The reason your vegan diet may be aging you quicker

Many people adopt a vegan diet because it is supposed to be healthier for you, and in many people's minds, healthy equals better looking. In other words, much of what we do for the sake of our health, we really do because we want to look better. And with celebrities including Carrie Underwood, Emily Deschanel, Emma Chamberlain, Demi Moore, and Natalie Portman constantly touting the benefits of a vegan diet, well, it's no wonder that many who switch to plant-based eating might well expect their virtuous eating to be rewarded with outer as well as inner beauty.

Sadly, it doesn't always work out that way, at least if you don't have all of the other perks that come with a celebrity lifestyle (such as skin treatments that are "totally not plastic surgery" but have the same near-miraculous results at a pretty similar price tag). Many dermatologists have reported on a condition they call "vegan face" (via the Evening Standard), and it's not too pretty.

Veganism can cause loose, saggy skin

Inge Theron, who is the founder of Face Gym, is actually a fan of the vegan diet, but she admits it has some drawbacks as far as how it can make you look. She told the Evening Standard that most vegans exhibit a marked lack of elasticity in their facial skin due to a lack of collagen and elastin. These two substances are made up of protein, and Theron warns, "If your body doesn't get the protein that it needs, it can cause your skin to become dry, sallow, crepey and lacklustre, with saggy jowls and a loss of muscle tone and elasticity." She does not feel that you can get sufficient protein from plants alone, so cautions appearance-conscious vegans that they will always need to use supplements.

NYC skincare provider Joanna Vargas agrees that "being a vegan can be aging." As she told Furthermore, "I see 27-year-old vegans who don't have good elasticity. There's no snap-back to their skin tone because they're not getting enough protein." She says that cutting meat, fish, eggs, and dairy out of your diet entirely can leave you short on essential fatty acids and B vitamins and this deficiency can leave your skin dull and lifeless.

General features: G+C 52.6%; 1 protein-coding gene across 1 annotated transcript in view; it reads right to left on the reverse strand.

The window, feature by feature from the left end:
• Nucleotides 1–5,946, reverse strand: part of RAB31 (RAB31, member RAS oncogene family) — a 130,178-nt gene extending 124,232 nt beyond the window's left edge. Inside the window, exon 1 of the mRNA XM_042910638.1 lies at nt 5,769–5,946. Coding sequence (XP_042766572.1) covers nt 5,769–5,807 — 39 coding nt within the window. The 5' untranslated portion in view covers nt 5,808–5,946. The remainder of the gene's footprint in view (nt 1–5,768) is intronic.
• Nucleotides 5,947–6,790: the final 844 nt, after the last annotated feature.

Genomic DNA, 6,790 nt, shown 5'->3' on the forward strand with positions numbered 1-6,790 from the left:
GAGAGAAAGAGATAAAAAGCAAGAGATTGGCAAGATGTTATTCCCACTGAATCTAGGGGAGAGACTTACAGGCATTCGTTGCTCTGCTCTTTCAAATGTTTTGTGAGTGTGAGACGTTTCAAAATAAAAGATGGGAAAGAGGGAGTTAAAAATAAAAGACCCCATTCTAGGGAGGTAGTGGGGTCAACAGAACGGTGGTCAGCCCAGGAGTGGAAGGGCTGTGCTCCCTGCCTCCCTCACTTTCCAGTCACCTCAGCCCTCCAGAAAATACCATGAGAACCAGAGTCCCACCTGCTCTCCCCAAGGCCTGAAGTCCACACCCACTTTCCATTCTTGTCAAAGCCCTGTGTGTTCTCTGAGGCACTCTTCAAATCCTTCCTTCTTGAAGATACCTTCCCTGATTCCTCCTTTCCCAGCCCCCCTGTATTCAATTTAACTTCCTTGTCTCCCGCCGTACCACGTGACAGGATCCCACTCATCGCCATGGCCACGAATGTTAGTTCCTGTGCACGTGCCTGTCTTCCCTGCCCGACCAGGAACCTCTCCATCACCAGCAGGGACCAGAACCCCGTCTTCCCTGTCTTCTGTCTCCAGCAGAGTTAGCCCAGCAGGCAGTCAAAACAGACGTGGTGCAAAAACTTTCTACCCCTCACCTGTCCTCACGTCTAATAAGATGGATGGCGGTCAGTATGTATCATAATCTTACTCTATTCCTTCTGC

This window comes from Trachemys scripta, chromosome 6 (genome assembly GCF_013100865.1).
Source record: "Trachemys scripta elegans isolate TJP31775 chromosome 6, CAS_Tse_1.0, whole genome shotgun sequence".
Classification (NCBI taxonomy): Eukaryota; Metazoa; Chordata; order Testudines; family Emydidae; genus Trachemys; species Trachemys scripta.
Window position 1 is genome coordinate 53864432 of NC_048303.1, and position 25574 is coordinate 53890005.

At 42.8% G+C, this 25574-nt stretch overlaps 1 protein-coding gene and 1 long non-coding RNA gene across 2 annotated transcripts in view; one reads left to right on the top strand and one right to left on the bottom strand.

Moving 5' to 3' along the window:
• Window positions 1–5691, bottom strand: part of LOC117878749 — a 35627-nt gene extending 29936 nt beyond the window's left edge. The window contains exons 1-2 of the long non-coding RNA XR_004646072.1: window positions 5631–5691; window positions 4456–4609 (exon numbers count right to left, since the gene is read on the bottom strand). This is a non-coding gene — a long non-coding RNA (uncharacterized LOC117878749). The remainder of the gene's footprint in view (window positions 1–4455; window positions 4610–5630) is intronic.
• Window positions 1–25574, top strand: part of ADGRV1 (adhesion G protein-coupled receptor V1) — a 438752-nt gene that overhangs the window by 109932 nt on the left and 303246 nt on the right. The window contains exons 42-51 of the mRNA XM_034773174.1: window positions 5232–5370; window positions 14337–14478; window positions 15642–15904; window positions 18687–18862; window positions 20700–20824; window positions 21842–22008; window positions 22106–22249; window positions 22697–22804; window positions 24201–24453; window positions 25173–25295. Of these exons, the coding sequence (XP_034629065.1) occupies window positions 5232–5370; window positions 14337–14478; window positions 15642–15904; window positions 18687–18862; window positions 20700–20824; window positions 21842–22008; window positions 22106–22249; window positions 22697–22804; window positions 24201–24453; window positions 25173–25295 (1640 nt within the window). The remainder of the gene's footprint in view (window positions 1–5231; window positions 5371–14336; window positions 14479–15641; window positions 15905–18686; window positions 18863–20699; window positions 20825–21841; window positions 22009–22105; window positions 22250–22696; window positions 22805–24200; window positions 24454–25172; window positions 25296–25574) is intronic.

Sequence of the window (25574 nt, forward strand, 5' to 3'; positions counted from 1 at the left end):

Veganism can also lead to breakouts

Another "fun" thing about a vegan diet is the fact that it can lead to frequent breakouts. A skincare blogger with The Klog wrote about what happened when she adopted a vegan diet — and what happened on her face was zits, a whole lot of zits. She said that despite the fact that many had warned her to expect some skin issues when she announced her intent to go vegan on Instagram, she was still somehow envisioning that her skin would glow with meat-free righteousness. Well, that didn't happen, so she reached out to nutrition expert Brooke Alpert to ask why. As Alpert told her, "Chances are, you replaced meat from your diet with more sugar or refined carbohydrates. Eating more carbohydrates and sugar can directly influence acne production!"

Other experts think the link between veganism and severe acne lies in the fact that vegan diets tend to be short on vitamin A, omega-3 fatty acids, and zinc, which are all nutrients that can prevent breakouts. What's more, many plant-based foods contain antinutrients that prevent the absorption of zinc and may cause digestive upsets that also trigger pimple production (via GoodGlow).

Here's how to counter the negative effects of a vegan diet

Does eliminating animal products from your diet mean that you'll have to live with a saggy, baggy, spotty face? Not necessarily. As functional medicine specialist Susan Blum, M.D., MPH, told Furthermore: "A lot of people eliminate meat and animal products in an effort to be healthier, but you really have to know how to eat right to make being a vegan work for you." 

Blum suggests vegans incorporate protein into every meal, preferably in more natural forms such as legumes, nuts, and whole grains, but warns against overly-processed soy meat substitutes. GoodGlow actually cautions against using any types of soy products if breakouts are a problem for you, since these can lead to hormonal imbalances that may result in some pretty nasty acne. While zinc supplements can help with breakouts, they'll be ineffective if you take them while consuming foods high in zinc-blocking phytic acid, such as raw spinach or dark chocolate.

If things are looking really rough, you can always indulge in a vegan-friendly facial such as the one offered by Face Gym. Theron says that if you want to take a DIY approach, though, the best thing you can do, besides boosting your protein intake, is to take skin pre-and pro-biotics and collagen supplements and to use a really strong exfoliator in order to get rid of all the dull, dry skin.